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        • #5
          I invented it.

          Just like "hot stuff" was invented for me!

          Comment


          • #6
            Crow Pie

            1 crow
            stuffing of your choice
            salt and pepper
            shortening
            flour
            2 Pie crust mixes
            2-3 hard-boiled eggs

            Stuff the crow. Loosen joints with a knife but do not cut through.
            Simmer the crow in a stew-pan, with enough water to cover, until
            nearly tender, then season with salt and pepper. Remove meat from
            bones and set aside.

            Prepare pie crusts as directed. (Do not bake)

            Make a medium thick gravy with flour, shortening, and juices in
            which the crow has cooked and let cool.

            Line a pie plate with pie crust and line with slices of hard-boiled
            egg. Place crow meat on top. Layer gravy over the crow. Place
            second pie dough crust over top.

            Bake at 450 degrees for 1/2 hour.


            The recipe I found for Crow Pie. We baked a lot of these for the Pats last season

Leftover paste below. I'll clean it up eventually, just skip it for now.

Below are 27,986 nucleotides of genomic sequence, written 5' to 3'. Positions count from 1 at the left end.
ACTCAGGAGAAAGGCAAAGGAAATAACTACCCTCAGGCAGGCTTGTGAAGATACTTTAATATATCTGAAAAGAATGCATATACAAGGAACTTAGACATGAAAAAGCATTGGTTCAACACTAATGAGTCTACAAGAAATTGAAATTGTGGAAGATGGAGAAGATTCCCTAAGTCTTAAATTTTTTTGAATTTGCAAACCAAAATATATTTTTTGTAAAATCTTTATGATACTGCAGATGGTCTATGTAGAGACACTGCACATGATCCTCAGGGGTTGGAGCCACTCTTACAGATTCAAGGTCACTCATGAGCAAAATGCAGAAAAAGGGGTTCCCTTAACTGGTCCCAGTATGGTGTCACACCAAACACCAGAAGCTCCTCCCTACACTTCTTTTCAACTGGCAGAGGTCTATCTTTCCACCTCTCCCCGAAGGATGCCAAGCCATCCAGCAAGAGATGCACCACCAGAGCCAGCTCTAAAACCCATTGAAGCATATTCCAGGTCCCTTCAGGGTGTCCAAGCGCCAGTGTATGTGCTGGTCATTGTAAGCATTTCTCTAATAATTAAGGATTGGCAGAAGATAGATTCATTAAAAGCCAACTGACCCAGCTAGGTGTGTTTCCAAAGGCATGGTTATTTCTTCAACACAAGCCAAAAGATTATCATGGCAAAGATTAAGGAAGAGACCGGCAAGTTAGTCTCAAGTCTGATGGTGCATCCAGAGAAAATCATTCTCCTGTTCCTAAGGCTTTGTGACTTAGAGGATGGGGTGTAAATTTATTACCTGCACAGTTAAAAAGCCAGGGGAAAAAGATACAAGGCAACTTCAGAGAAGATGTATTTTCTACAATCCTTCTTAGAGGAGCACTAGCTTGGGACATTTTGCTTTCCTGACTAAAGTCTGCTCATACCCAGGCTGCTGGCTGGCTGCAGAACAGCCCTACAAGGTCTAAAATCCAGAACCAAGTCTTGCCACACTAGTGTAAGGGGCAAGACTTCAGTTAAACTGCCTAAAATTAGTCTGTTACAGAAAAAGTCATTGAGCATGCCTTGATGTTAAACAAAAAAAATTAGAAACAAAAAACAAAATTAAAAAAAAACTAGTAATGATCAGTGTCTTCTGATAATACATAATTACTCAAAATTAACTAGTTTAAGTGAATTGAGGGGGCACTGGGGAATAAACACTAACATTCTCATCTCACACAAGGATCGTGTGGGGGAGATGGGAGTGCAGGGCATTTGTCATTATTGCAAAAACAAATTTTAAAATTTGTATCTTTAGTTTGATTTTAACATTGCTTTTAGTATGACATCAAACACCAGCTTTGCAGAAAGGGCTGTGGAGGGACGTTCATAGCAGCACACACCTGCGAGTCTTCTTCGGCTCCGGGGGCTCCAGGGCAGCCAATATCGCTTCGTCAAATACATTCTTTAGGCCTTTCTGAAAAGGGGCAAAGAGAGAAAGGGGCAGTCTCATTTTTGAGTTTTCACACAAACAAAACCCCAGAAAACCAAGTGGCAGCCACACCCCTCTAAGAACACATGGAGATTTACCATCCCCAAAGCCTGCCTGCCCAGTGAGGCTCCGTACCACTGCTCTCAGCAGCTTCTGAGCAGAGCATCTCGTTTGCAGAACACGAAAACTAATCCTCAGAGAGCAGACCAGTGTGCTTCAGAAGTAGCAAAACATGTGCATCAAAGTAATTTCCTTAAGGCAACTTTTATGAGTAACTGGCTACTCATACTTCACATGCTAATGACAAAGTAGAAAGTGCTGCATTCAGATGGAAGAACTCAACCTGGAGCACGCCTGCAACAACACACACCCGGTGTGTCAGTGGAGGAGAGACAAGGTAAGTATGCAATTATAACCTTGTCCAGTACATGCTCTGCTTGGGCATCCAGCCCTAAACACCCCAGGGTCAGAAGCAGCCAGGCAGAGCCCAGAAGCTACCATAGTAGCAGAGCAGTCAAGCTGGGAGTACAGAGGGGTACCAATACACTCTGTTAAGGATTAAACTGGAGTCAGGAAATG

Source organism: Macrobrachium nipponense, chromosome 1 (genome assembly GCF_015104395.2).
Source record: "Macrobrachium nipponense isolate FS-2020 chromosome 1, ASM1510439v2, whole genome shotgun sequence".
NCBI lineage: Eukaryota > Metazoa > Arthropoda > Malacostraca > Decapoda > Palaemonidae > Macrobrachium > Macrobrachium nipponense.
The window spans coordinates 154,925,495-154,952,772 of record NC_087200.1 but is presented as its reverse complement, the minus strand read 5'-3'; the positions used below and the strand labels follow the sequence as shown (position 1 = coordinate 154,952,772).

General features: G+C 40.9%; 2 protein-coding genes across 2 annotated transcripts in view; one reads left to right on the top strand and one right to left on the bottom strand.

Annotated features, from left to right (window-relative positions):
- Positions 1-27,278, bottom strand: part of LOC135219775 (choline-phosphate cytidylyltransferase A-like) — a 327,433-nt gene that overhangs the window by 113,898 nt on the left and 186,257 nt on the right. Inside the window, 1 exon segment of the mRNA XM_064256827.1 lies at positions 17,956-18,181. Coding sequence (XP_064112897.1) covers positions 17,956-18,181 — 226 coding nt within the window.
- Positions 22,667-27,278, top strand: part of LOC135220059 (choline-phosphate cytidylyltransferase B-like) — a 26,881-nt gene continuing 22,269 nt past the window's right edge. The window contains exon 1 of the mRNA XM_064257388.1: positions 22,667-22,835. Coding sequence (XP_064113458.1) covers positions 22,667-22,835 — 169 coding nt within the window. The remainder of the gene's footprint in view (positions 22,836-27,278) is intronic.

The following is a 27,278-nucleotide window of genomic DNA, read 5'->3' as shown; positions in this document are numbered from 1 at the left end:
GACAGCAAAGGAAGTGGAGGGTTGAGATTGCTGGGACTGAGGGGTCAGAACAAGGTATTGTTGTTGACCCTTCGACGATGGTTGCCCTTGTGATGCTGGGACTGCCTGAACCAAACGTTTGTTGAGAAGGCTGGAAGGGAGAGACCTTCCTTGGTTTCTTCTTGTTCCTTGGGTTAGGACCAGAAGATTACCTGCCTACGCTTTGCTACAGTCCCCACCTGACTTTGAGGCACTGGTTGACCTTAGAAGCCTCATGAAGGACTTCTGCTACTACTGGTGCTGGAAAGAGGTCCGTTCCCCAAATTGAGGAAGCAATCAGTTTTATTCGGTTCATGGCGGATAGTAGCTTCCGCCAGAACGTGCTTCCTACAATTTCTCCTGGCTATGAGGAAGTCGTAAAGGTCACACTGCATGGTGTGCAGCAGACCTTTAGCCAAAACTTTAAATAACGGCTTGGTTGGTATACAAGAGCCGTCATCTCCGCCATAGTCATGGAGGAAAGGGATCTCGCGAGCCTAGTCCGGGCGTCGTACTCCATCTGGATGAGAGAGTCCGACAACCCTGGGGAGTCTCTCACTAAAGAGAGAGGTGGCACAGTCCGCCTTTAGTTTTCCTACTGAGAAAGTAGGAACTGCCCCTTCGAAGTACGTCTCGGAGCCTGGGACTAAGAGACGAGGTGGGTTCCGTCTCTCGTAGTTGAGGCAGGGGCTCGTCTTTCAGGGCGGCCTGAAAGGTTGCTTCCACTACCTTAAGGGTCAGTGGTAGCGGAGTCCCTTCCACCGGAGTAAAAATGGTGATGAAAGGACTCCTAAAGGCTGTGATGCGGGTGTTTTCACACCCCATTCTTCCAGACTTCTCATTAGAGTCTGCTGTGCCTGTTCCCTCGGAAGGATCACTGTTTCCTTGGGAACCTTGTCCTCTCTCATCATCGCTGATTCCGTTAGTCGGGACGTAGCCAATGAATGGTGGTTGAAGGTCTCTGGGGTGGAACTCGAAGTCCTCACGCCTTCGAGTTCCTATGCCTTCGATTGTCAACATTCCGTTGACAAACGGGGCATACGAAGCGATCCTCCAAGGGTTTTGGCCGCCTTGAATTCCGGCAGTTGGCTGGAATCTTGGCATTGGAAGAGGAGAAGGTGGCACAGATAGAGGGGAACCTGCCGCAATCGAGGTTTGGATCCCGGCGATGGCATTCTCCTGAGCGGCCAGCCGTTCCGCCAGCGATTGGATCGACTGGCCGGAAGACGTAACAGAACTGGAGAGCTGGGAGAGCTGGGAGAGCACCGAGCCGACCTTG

President of the GPA, Head of Mainland Europe Chapter




            formerly Officially Adopted by saltybuggah
            I adopted Skywalker

            I have been adopted by Chris Wade

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            • #7
              Originally posted by Kapaibro
              Crow Pie

              1 crow
              stuffing of your choice
              salt and pepper
              shortening
              flour
              2 Pie crust mixes
              2-3 hard-boiled eggs

              Stuff the crow. Loosen joints with a knife but do not cut through.
              Simmer the crow in a stew-pan, with enough water to cover, until
              nearly tender, then season with salt and pepper. Remove meat from
              bones and set aside.